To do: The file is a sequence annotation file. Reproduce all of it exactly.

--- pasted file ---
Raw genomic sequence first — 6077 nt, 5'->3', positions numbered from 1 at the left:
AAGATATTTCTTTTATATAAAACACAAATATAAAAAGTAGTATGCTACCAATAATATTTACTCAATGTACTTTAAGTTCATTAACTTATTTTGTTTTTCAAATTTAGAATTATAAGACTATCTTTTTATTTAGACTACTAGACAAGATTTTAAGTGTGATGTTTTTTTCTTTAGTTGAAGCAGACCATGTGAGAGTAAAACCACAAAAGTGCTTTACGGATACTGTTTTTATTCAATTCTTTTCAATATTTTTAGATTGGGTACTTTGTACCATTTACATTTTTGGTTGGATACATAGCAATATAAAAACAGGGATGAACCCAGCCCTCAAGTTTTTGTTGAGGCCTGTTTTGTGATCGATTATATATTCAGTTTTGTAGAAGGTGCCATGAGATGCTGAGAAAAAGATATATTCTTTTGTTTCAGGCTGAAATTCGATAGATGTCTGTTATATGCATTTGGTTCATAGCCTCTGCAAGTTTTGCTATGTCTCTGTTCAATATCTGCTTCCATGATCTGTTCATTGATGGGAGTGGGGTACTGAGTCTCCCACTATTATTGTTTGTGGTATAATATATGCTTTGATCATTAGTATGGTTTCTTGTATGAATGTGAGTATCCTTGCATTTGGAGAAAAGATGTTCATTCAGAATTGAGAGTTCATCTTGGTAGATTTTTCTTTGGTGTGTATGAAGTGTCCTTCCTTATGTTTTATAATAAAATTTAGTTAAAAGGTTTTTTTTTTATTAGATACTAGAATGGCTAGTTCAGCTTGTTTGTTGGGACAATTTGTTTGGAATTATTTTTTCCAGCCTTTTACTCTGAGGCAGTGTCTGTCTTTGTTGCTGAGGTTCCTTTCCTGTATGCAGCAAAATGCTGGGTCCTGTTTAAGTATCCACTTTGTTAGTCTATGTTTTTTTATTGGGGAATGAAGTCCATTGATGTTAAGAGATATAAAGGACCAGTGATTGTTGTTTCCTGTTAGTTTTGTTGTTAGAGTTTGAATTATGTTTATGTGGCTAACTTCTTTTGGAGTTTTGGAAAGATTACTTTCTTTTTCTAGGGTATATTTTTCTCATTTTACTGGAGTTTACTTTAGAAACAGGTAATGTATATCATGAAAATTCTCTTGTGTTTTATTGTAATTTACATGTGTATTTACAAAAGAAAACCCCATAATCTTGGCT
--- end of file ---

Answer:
Raw genomic sequence first — 6077 nt, 5'->3', positions numbered from 1 at the left:
AAGATATTTCTTTTATATAAAACACAAATATAAAAAGTAGTATGCTACCAATAATATTTACTCAATGTACTTTAAGTTCATTAACTTATTTTGTTTTTCAAATTTAGAATTATAAGACTATCTTTTTATTTAGACTACTAGACAAGATTTTAAGTGTGATGTTTTTTTCTTTAGTTGAAGCAGACCATGTGAGAGTAAAACCACAAAAGTGCTTTACGGATACTGTTTTTATTCAATTCTTTTCAATATTTTTAGATTGGGTACTTTGTACCATTTACATTTTTGGTTGGATACATAGCAATATAAAAACAGGGATGAACCCAGCCCTCAAGTTTTTGTTGAGGCCTGTTTTGTGATCGATTATATATTCAGTTTTGTAGAAGGTGCCATGAGATGCTGAGAAAAAGATATATTCTTTTGTTTCAGGCTGAAATTCGATAGATGTCTGTTATATGCATTTGGTTCATAGCCTCTGCAAGTTTTGCTATGTCTCTGTTCAATATCTGCTTCCATGATCTGTTCATTGATGGGAGTGGGGTACTGAGTCTCCCACTATTATTGTTTGTGGTATAATATATGCTTTGATCATTAGTATGGTTTCTTGTATGAATGTGAGTATCCTTGCATTTGGAGAAAAGATGTTCATTCAGAATTGAGAGTTCATCTTGGTAGATTTTTCTTTGGTGTGTATGAAGTGTCCTTCCTTATGTTTTATAATAAAATTTAGTTAAAAGGTTTTTTTTTTATTAGATACTAGAATGGCTAGTTCAGCTTGTTTGTTGGGACAATTTGTTTGGAATTATTTTTTCCAGCCTTTTACTCTGAGGCAGTGTCTGTCTTTGTTGCTGAGGTTCCTTTCCTGTATGCAGCAAAATGCTGGGTCCTGTTTAAGTATCCACTTTGTTAGTCTATGTTTTTTTATTGGGGAATGAAGTCCATTGATGTTAAGAGATATAAAGGACCAGTGATTGTTGTTTCCTGTTAGTTTTGTTGTTAGAGTTTGAATTATGTTTATGTGGCTAACTTCTTTTGGAGTTTTGGAAAGATTACTTTCTTTTTCTAGGGTATATTTTTCTCATTTTACTGGAGTTTACTTTAGAAACAGGTAATGTATATCATGAAAATTCTCTTGTGTTTTATTGTAATTTACATGTGTATTTACAAAAGAAAACCCCATAATCTTGGCT